1. TAX

1.1 Tax Regimes

The Cayman Islands

The Cayman Islands comprise three islands: Grand Cayman, Cayman Brac and Little Cay­man. They are located in the Western Caribbean Sea, approximately 500 miles south of Miami, Florida. The capital city, George Town, is located on the south-west shore of Grand Cayman.

The Cayman Islands is a British Overseas Ter­ritory, run as a parliamentary democracy with judicial, executive and legislative branches. The Cayman Islands has its own constitution and bill of rights. The local parliament, called the Legis­lative Assembly, has 19 elected members, from which a Premier, Deputy Premier and Speaker are appointed.

A Governor, appointed by the government of the United Kingdom, presides over meetings of the Cabinet and has special responsibility for defence, external affairs, internal security, the police and the civil service. The Deputy Gover­nor - who, along with the Attorney General, is a non-voting ex officio member of the Legislative Assembly - is appointed by the Governor pursu­ant to advice from the Crown. The Governor also appoints members of the judiciary.

The Cayman Islands has a sophisticated judicial system presided over by a Chief Justice, and has a number of full and part-time judges and justices of the peace, some of whom serve as lay magistrates. There are three courts: the Sum­mary Court, the Grand Court and the Court of Appeal. The Grand Court, which has a dedicat­ed Financial Services Division, has jurisdiction over all civil claims in the Cayman Islands. From there, appeals lie to the Court of Appeal, which sits in the Cayman Islands three times a year. Final rights of appeal, in certain circumstances, lie to the Judicial Committee of the Privy Council in London.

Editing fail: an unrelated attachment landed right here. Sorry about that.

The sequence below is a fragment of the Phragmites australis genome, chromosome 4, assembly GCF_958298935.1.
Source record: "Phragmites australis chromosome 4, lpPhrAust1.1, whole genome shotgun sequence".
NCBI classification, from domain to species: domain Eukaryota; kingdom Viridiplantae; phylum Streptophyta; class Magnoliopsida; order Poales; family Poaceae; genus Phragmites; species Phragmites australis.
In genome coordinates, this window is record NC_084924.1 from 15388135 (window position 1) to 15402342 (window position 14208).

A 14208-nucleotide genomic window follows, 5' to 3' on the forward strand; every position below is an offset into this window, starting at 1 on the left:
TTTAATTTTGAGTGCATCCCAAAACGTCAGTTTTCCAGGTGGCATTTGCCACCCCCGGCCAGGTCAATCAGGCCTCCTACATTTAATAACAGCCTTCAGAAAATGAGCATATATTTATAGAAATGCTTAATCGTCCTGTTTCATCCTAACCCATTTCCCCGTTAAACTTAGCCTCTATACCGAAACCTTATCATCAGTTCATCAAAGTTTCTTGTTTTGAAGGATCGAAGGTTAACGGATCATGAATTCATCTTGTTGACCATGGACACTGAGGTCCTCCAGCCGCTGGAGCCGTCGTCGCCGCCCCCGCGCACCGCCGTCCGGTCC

Taxing Regime

There are no income, capital gains, corporate, wealth, withholding, estate or inheritance taxes levied in the Cayman Islands. Import duties are payable on most items brought into the coun­try. Stamp duty is payable on the purchase of land in the Cayman Islands and levied on certain documents executed within, brought into or pro­duced before the court in the Cayman Islands. Stamp duty on deeds and documents ranges from KYD40 to KYD100.

The stamp duty calculated on the purchase of property is currently 7.5% of the purchase price or the market value of the property, whichever is higher; the Lands and Survey Department may carry out a property assessment to establish which is the greater. There are time limits for the payment of stamp duty on property purchases, with fines and penalties for late payment. Stamp duty exemptions are available, which currently do not apply to overseas first-time buyers.

1.2 Stability of the Estate and Transfer Tax Laws

There are no income, capital gains, corporate, wealth, withholding, estate or inheritance taxes levied in the Cayman Islands, and the jurisdiction is widely recognised as offering a stable eco­nomic and political system. Accordingly, a fear of future tax uncertainty in the Cayman Islands rarely plays into tax and estate planning.

Exempted Trusts

A trustee of a trust that satisfies the conditions set out in Sections 73 to 86 of the Trusts Act (2021 Revision) can apply for such trust to be registered as an exempted trust with the Regis­trar of Trusts. The register is not open to public inspection.

On payment of a fee, the Financial Secretary may provide an undertaking to the trustee of an exempted trust. The undertaking provides that no law imposing any income, capital gains or estate tax that comes into effect over a period not less than 50 years from the date of creation of the exempted trust will apply to any property in, or income arising in, such exempted trust.

1.3 Transparency and Increased Global Reporting

Common Reporting Standard

The Cayman Islands is an "early adopter" of the Common Reporting Standard (CRS). As such, CRS regulations were issued in October 2015 and again in December 2016 to effect the imple­mentation of the OECD Standard for Automatic Exchange of Financial Account Information.